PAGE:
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SHA's speech at Graduation Day of Islamic Kasim Tuet Memorial College

     Following is the speech by the Secretary for Home Affairs, Mr Tsang Tak-sing, at the Graduation Day of Islamic Kasim Tuet Memorial College today (May 15):

Mr Tuet, Mr Ha, Ms Ho, distinguished guests, teachers, parents and students,

     It gives me great pleasure to join you this afternoon to share with this year's graduates this important moment of their lives. I would like to take this opportunity to extend my warm congratulations to all graduates, and my best wishes for your continuous success in the years ahead.

     Graduation is rightly a cause for celebration. Completing your college education is a significant milestone. Graduates may recall that when you first entered the college you were just a kid, and now look at yourselves. You are energetic young people ready to fulfil your aspirations and face challenges. Whatever paths you are going to take, you are the future of our society.

     Your education in this college has helped to prepare you to become independent and responsible members of the community. This education has not only provided you with useful knowledge, but also instilled in you a precious set of values. The importance of setting values in your lives must not be underestimated.

     It is our values that encourage us to look beyond individual tasks and short-term achievements, to chart our way forward with a vision. Our credentials and portfolios may testify to our hard work and help us win out in competitions, but only our values could define who we really are and be the guiding light for our continuous development in the longer term.

     The pursuit of values is a long journey in life. I would like to suggest three questions for you to keep in mind as you venture forward in life.

     The first question is, "Why?" It would be worthwhile to ask ourselves this question from time to time, to self-reflect on where you are heading, and why you are always attached to a certain pursuit or a certain activity. Attachment is a relative to passion - it is passion deep in your heart that makes you persistent. Be sensitive to your interests and your passion, and find out the morals in them. Ask yourself what is the good in them.

     One of my tasks as Secretary for Home Affairs is the promotion of social enterprises. There is an annual Hong Kong Social Enterprise Award organised by the Chinese University of Hong Kong with the sponsorship of my bureau. At this annual event, I am impressed by the commitment of young people to using original ideas to solve different sorts of social problems they have identified. Take WEDO Global as an example. It is a social enterprise driven by the passion for cultural exchanges among young people for a better understanding of less privileged areas and the cultures of the ethnic minorities. It won a Grand Award in the recent Social Venture Competition Asia held in Korea in February. I think these young people have responded well to their question.

     The second question is, "Why not?" It is now almost a cliché for innovation and creativity. Getting out of our comfort zone is not always easy, but it can be rewarding if we exercise critical thinking and break out from established constraints. Both the Chinese and Islamic cultures face the challenges of tradition and modernisation, of continuity and change, inheritance and innovation. Answering with "Why not?" may open up new horizons. So long as we manage to steer ourselves in a right direction, this can lead us to a brighter future.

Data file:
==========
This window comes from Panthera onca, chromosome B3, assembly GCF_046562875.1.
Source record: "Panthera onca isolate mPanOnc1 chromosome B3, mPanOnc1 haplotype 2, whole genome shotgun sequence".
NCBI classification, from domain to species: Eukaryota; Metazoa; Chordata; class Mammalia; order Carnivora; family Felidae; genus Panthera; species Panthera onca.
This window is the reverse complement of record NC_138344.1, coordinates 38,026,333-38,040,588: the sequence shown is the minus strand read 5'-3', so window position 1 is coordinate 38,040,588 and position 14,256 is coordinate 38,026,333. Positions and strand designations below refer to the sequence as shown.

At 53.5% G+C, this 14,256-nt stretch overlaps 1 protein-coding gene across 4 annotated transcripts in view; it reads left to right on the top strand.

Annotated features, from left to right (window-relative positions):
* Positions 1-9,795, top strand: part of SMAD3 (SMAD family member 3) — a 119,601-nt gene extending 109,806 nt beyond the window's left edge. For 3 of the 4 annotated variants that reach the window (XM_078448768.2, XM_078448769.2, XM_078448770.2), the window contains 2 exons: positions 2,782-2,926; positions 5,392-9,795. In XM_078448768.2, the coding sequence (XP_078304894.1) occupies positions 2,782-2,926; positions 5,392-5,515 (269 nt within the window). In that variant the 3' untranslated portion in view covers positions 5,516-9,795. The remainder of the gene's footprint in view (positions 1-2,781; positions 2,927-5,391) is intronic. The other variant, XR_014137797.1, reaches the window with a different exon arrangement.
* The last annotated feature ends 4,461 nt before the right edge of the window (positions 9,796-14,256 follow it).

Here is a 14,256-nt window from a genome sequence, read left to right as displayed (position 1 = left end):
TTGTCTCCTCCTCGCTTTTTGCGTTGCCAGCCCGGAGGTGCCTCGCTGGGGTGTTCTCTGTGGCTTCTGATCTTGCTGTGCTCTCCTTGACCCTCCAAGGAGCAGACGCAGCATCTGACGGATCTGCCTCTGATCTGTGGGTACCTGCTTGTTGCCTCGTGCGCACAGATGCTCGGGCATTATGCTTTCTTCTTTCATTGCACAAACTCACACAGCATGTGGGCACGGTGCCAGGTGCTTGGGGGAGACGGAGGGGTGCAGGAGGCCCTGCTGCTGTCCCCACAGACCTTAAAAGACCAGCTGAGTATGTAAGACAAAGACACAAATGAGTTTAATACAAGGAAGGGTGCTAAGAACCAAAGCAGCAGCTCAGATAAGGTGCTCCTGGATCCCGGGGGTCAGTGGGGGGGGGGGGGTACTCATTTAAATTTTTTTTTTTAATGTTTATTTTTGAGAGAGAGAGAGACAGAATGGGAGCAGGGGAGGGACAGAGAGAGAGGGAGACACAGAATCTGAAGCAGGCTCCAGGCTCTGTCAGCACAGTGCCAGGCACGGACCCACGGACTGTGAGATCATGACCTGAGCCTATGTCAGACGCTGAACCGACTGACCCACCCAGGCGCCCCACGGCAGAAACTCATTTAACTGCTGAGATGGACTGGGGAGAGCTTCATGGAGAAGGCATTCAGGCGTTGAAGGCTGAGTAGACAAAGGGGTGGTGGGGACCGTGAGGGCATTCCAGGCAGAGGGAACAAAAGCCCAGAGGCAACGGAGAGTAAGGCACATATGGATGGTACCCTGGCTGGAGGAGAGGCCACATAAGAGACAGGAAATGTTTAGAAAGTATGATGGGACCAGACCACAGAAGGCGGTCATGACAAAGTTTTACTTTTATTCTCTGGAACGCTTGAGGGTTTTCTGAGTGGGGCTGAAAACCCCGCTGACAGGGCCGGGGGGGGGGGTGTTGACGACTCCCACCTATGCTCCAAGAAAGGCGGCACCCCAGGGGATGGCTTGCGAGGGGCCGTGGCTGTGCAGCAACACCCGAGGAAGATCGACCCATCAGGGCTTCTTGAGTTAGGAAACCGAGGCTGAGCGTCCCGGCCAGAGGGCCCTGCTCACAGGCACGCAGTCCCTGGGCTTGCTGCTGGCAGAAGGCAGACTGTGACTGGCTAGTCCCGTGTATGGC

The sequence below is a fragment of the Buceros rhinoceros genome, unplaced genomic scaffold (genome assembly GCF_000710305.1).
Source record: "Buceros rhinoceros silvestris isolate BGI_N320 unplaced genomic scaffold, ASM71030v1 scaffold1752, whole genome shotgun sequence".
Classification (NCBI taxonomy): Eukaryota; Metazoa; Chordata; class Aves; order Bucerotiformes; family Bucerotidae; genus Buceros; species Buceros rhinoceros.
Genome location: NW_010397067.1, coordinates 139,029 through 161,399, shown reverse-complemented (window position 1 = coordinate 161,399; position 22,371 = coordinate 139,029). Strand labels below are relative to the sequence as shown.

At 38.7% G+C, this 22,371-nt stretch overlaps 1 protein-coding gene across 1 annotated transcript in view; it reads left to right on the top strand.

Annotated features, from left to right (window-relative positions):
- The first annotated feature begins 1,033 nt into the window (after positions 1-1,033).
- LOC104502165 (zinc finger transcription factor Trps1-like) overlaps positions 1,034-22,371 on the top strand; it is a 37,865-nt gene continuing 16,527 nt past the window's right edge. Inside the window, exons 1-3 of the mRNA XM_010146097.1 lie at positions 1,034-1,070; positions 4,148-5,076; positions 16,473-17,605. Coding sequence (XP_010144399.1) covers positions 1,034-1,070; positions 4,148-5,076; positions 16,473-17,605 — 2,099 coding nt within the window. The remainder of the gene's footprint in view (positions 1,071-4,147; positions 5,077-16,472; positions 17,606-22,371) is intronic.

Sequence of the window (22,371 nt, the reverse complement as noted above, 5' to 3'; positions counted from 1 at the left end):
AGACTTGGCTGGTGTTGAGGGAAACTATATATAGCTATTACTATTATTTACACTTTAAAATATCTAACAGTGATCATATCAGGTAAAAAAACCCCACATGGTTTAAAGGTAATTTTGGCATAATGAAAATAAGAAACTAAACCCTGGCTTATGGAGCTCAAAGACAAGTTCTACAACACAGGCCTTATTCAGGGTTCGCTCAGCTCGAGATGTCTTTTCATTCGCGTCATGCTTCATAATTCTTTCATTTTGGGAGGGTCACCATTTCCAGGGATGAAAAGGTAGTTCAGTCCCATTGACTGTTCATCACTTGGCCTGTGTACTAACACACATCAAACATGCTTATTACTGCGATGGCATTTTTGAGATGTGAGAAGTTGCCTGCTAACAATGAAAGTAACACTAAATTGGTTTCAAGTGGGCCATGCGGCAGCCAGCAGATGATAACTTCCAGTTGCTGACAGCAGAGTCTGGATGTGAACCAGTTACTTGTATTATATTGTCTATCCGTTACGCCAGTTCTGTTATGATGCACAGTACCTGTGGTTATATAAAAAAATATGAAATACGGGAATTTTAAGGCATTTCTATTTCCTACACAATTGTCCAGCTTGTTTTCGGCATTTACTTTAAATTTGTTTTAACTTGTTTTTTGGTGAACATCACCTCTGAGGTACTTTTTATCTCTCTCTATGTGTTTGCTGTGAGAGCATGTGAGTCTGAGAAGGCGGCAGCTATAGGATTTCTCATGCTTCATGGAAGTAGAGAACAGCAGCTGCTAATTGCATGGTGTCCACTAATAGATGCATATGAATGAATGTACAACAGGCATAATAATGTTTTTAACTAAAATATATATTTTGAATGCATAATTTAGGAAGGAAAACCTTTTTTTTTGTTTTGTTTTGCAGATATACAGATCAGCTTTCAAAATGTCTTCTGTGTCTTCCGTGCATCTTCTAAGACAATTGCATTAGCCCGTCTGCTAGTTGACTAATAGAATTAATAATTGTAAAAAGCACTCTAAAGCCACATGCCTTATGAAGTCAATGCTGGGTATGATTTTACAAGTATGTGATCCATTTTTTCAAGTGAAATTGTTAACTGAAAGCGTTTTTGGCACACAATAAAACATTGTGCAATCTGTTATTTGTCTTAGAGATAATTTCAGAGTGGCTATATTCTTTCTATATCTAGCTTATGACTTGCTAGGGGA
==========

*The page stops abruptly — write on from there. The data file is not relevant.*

The third question is, "Why not the others?" This is about sharing and compassion. Economic integration and advancements in communication technologies have broken down old barriers, bringing people and economies closer together. On the other hand, these also expose us to a plurality of views with expectations of faster responses. This calls for greater respect for diversity and tolerance. We need to remind ourselves to appreciate the value of different perspectives. We also need to constantly think of the impact of our actions on others. And most importantly, we should all aspire to be enablers and consider if and how we could create greater benefits for all by assisting others to do their parts.

     Various youth programmes under the Home Affairs Bureau provide the platforms for participation and sharing. Through participation in exchange programmes and voluntary service, as well as in art and sport, young people have direct experience in meeting people from different backgrounds and in serving the community. These offer valuable opportunities to challenge our preconceptions, realise what it takes to make things happen and appreciate diversity. I invite you to join our programmes in future.

     I am most pleased to note that the same spirit of openness and diversity is rooted in Islamic Kasim Tuet Memorial College. As the only Islamic secondary school in Hong Kong, the school has been devoted to grooming the younger generation with a strong appreciation of the values of respect, filial piety, care for others and collaboration. By offering a wide range of learning experiences, the school management has made commendable efforts in enabling appreciation of our own culture and those of others and the contributions we could all make to the betterment of society. I also appreciate the dedication of the Chinese Muslim Cultural and Fraternal Association for educating the young.

     For the principal, the teachers and the parents, I thank you for the boundless love and untiring efforts in supporting and guiding these young people as the potential leaders of Hong Kong in future. This is a day of harvest for you all. My best wishes for the school's continued success in the coming years.

     Thank you.

Ends/Friday, May 15, 2015
Issued at HKT 18:23


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